Let’s just take the death pair here. Do you notice that life and death are in verse 20 and to live and to die are in verse 21? Those payers correspond to each other. Now in verse 20, corresponding to life and death is “to live is Christ, and to die is gain.” So let’s just take the death pair. I would deal with both, but we’re not going to have time. He says, “I want my life and my death to magnify Christ. I want to join with my death in God’s self-glorification, the glorification of his Son.” How? Because dying is gain. How is it gain? Why is it gain? Would you consider it gain to die before you get your degree or marry or get that job?

It’s gain because of verse 23: “My desire is to depart and be with Christ.” Dying means, for Paul, more intimacy with Jesus. You can have intimacy with Jesus here, but I promise you if you’re a Christian, you’re going to have a thousand times, ten thousand times, more enjoyment in the presence of Jesus — free from sin. The spirits of just men and women made perfect when you die, so it’s going to be gain.

True Satisfaction

Now, are you ready, with me, to put the two together? “I want,” Paul says, “more than anything, for my dying to be a means of magnifying my God, my Christ.” How shall that be? He says, “It will be, if for me, dying is gain.” Let me say it a different way: Christ will be magnified in my dying, if in my dying, I count Christ as gain. Or to put it another way: prizing Christ is the key to praising Christ. Or to put it another way: Christ is most glorified in me when I am most satisfied in Christ — even when I die.

If that’s true, then God’s glory and my satisfaction are not on a collision course; they are one. If the way God has designed for his glory to be magnified in the world is for his people to count him gain, to cherish him and treasure him and be satisfied in him, then there is no conflict between God’s being magnified in your life and your being satisfied in life. In fact, I’m going to argue tonight with all my might over there in Pierce Chapel, that the implication of what I have just said is that your ultimate vocation must be the pursuit of your joy in all that you do, or you will dishonor God in all that you do.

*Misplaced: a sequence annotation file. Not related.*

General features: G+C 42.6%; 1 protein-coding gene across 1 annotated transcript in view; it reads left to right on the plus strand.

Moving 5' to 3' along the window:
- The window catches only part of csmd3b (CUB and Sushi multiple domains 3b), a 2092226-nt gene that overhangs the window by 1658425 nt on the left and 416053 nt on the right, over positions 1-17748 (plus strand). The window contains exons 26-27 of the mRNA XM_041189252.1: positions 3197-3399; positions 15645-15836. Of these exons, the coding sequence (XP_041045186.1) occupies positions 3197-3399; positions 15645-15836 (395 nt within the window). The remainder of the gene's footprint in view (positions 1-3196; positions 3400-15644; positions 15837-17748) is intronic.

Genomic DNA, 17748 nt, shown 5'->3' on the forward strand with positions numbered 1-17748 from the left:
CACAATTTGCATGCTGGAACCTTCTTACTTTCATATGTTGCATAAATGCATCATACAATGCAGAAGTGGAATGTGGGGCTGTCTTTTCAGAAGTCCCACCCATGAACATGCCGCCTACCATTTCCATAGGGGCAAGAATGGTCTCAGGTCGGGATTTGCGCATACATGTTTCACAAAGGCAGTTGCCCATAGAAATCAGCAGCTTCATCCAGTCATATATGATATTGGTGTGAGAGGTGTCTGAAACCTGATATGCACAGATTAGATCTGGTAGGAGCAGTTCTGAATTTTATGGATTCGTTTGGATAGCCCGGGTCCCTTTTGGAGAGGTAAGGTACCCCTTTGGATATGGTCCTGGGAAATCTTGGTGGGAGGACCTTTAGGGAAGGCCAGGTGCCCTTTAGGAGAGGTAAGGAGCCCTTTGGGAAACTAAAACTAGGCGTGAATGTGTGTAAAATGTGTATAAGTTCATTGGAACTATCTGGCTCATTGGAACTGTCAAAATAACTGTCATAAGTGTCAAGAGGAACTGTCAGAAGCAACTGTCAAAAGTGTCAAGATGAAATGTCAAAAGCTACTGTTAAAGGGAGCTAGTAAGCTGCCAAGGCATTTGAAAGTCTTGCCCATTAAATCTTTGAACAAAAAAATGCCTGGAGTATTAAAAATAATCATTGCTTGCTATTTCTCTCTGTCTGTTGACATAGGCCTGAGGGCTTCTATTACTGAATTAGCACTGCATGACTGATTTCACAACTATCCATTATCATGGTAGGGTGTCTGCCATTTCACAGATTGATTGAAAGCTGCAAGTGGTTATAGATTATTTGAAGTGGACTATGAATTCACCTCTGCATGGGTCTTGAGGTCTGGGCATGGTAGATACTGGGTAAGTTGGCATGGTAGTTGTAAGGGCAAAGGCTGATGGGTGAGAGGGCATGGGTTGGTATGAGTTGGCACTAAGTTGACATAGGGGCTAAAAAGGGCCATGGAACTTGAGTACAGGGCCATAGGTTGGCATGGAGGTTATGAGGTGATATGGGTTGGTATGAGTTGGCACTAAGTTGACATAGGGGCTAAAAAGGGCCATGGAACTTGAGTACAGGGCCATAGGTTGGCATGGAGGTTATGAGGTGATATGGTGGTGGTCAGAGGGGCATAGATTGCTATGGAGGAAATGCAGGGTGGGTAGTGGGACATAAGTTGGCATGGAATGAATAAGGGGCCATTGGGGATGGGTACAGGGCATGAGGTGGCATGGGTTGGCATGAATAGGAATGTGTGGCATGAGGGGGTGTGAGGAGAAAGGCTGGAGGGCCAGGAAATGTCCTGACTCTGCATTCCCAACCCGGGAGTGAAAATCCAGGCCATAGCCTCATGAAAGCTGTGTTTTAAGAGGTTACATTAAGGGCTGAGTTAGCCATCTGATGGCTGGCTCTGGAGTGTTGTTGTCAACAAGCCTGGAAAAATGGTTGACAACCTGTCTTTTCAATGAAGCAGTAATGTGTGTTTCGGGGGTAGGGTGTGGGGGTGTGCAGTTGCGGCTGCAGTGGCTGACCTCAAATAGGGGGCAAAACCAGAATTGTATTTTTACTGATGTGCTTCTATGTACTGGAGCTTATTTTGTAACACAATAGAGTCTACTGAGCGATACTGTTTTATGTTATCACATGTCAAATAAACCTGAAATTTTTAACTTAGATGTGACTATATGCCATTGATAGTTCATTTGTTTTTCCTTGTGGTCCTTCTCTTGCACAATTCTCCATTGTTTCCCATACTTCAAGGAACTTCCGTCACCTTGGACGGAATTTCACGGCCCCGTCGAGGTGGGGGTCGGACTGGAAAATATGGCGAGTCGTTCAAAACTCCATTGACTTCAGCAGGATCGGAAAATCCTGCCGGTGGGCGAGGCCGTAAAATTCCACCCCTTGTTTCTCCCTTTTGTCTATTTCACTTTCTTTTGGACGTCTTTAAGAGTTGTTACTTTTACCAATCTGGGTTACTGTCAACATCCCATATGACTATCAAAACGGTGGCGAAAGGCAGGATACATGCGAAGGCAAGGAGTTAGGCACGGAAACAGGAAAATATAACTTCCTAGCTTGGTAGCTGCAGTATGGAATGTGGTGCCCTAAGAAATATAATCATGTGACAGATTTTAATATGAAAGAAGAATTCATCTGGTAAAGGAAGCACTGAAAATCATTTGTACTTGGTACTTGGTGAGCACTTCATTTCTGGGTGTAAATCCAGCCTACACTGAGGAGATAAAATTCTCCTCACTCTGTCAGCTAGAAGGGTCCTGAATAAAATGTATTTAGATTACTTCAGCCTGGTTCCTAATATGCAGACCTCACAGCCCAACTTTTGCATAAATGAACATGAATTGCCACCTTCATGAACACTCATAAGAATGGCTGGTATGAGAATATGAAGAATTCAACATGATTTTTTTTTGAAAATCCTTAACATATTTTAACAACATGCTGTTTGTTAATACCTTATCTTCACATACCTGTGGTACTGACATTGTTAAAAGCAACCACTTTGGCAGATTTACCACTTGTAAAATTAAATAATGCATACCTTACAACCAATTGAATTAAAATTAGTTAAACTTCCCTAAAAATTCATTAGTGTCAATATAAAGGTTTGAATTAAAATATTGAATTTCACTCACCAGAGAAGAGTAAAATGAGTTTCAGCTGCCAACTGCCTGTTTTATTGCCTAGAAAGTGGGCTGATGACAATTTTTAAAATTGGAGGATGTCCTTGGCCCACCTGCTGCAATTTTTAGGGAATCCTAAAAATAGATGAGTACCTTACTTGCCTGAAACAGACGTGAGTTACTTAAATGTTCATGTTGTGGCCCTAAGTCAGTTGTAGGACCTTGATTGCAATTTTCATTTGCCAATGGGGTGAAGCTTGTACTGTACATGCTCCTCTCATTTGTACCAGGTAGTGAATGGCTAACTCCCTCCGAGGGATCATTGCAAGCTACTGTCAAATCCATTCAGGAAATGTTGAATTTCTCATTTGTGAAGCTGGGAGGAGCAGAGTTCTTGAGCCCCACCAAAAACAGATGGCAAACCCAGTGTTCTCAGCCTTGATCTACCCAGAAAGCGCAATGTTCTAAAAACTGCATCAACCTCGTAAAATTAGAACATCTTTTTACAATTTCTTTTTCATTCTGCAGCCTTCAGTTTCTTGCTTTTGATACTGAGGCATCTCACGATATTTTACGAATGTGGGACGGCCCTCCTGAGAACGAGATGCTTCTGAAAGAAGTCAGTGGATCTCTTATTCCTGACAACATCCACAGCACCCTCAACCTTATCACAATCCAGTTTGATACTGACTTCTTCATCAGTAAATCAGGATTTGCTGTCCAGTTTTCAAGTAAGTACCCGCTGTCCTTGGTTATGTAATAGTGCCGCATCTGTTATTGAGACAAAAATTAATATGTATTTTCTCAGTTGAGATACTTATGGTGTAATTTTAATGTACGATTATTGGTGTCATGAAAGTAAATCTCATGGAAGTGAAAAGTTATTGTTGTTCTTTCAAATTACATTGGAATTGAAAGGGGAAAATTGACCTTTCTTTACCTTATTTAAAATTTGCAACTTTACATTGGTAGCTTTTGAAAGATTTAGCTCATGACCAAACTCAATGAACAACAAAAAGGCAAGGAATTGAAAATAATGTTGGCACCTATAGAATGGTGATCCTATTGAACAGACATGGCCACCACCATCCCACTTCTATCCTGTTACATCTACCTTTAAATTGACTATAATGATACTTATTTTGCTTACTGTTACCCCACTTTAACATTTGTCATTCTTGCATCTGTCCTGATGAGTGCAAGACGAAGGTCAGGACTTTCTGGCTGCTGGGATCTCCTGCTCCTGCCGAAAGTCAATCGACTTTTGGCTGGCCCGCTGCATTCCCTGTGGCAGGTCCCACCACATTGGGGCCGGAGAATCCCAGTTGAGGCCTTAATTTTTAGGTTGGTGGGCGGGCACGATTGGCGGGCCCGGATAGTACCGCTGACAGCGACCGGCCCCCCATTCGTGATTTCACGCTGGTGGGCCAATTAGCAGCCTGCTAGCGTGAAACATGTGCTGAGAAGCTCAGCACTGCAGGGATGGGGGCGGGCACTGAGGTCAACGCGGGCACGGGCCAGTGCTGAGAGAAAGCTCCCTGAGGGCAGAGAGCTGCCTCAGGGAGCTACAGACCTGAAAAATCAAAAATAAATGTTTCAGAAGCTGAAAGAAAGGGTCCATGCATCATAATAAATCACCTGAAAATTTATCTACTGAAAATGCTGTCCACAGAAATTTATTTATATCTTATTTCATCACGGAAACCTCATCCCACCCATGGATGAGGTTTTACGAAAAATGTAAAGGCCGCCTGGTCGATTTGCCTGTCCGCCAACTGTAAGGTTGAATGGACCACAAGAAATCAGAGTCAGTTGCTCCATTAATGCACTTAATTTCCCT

Join Him in the Greatest News

Therefore, missions, which is a recruitment to join God in his global cause of world-evangelization, is not a recruitment for loss but for gain. And if you realize that — that ultimate gain, ultimate satisfaction, ultimate joy, ultimate contentment — is found in making much of God, then you won’t hear yesterday as bad news; you will conclude this: God is the one being in all the universe for whom self-exaltation is the ground of all lasting and deep jubilation.

I’ll say it again and then I’m going to pray: God is the one being in all the universe for whom self-exaltation is the ground of all lasting and all deep jubilation. They are not at odds; they are one. Join him, I beg of you — for your joy and for his glory — join him in his self-glorification among the nations.